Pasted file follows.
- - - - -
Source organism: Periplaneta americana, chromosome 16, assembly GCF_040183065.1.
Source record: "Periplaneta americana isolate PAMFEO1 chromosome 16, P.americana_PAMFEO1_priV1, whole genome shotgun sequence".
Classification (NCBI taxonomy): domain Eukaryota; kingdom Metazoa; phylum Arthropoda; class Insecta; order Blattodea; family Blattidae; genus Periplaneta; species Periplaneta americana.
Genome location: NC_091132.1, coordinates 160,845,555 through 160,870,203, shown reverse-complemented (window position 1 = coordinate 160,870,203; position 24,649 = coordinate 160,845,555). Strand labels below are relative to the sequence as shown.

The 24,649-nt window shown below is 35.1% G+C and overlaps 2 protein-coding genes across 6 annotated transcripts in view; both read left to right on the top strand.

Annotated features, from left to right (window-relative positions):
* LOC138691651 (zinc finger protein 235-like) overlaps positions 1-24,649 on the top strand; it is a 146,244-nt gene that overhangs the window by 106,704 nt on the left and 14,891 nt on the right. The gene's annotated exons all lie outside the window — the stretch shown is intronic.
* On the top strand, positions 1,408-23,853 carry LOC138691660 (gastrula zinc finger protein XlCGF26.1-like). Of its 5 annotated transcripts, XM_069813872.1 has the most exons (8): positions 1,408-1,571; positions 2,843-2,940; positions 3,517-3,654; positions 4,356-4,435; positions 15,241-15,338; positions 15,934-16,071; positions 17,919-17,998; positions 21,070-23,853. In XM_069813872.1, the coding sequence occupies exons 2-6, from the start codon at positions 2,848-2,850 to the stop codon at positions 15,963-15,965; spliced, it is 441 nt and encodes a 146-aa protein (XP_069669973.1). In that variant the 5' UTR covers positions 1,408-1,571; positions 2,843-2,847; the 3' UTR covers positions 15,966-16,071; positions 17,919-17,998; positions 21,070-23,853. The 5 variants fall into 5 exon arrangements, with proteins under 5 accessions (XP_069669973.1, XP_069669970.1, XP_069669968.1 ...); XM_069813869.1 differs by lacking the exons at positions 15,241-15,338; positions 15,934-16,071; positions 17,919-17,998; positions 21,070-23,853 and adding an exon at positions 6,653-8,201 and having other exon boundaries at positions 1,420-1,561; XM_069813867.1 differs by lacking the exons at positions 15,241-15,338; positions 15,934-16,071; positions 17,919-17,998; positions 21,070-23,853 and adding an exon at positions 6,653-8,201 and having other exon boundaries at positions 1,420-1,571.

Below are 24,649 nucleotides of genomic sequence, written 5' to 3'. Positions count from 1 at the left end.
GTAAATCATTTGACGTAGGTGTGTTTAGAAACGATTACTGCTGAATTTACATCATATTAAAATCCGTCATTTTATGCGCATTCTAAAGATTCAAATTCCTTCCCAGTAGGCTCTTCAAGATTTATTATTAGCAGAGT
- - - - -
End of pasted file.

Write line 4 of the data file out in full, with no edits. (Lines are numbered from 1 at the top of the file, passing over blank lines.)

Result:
Genome location: NC_091132.1, coordinates 160,845,555 through 160,870,203, shown reverse-complemented (window position 1 = coordinate 160,870,203; position 24,649 = coordinate 160,845,555). Strand labels below are relative to the sequence as shown.